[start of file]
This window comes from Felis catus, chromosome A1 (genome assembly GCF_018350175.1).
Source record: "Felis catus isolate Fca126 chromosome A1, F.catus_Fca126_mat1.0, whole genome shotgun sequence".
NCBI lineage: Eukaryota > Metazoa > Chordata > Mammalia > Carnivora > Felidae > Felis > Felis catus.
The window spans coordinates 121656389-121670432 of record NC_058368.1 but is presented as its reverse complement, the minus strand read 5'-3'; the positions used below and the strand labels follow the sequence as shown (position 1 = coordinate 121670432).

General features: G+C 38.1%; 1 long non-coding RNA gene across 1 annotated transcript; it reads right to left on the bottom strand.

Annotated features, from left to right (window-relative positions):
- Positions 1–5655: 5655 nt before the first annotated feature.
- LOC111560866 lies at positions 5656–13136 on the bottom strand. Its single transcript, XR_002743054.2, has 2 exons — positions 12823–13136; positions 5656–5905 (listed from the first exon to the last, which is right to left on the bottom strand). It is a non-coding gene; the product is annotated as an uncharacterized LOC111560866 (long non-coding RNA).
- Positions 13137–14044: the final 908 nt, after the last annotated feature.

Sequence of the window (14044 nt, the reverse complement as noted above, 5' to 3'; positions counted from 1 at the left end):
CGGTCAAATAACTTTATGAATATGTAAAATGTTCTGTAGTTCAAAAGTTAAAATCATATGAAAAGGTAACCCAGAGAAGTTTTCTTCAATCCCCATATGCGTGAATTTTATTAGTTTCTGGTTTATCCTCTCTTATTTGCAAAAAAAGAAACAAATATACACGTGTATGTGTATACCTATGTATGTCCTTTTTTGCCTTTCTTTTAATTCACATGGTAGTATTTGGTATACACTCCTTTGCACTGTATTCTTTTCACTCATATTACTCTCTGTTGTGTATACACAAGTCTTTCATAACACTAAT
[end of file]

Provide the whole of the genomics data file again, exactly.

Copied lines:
This window comes from Felis catus, chromosome A1 (genome assembly GCF_018350175.1).
Source record: "Felis catus isolate Fca126 chromosome A1, F.catus_Fca126_mat1.0, whole genome shotgun sequence".
NCBI lineage: Eukaryota > Metazoa > Chordata > Mammalia > Carnivora > Felidae > Felis > Felis catus.
The window spans coordinates 121656389-121670432 of record NC_058368.1 but is presented as its reverse complement, the minus strand read 5'-3'; the positions used below and the strand labels follow the sequence as shown (position 1 = coordinate 121670432).

General features: G+C 38.1%; 1 long non-coding RNA gene across 1 annotated transcript; it reads right to left on the bottom strand.

Annotated features, from left to right (window-relative positions):
- Positions 1–5655: 5655 nt before the first annotated feature.
- LOC111560866 lies at positions 5656–13136 on the bottom strand. Its single transcript, XR_002743054.2, has 2 exons — positions 12823–13136; positions 5656–5905 (listed from the first exon to the last, which is right to left on the bottom strand). It is a non-coding gene; the product is annotated as an uncharacterized LOC111560866 (long non-coding RNA).
- Positions 13137–14044: the final 908 nt, after the last annotated feature.

Sequence of the window (14044 nt, the reverse complement as noted above, 5' to 3'; positions counted from 1 at the left end):
CGGTCAAATAACTTTATGAATATGTAAAATGTTCTGTAGTTCAAAAGTTAAAATCATATGAAAAGGTAACCCAGAGAAGTTTTCTTCAATCCCCATATGCGTGAATTTTATTAGTTTCTGGTTTATCCTCTCTTATTTGCAAAAAAAGAAACAAATATACACGTGTATGTGTATACCTATGTATGTCCTTTTTTGCCTTTCTTTTAATTCACATGGTAGTATTTGGTATACACTCCTTTGCACTGTATTCTTTTCACTCATATTACTCTCTGTTGTGTATACACAAGTCTTTCATAACACTAAT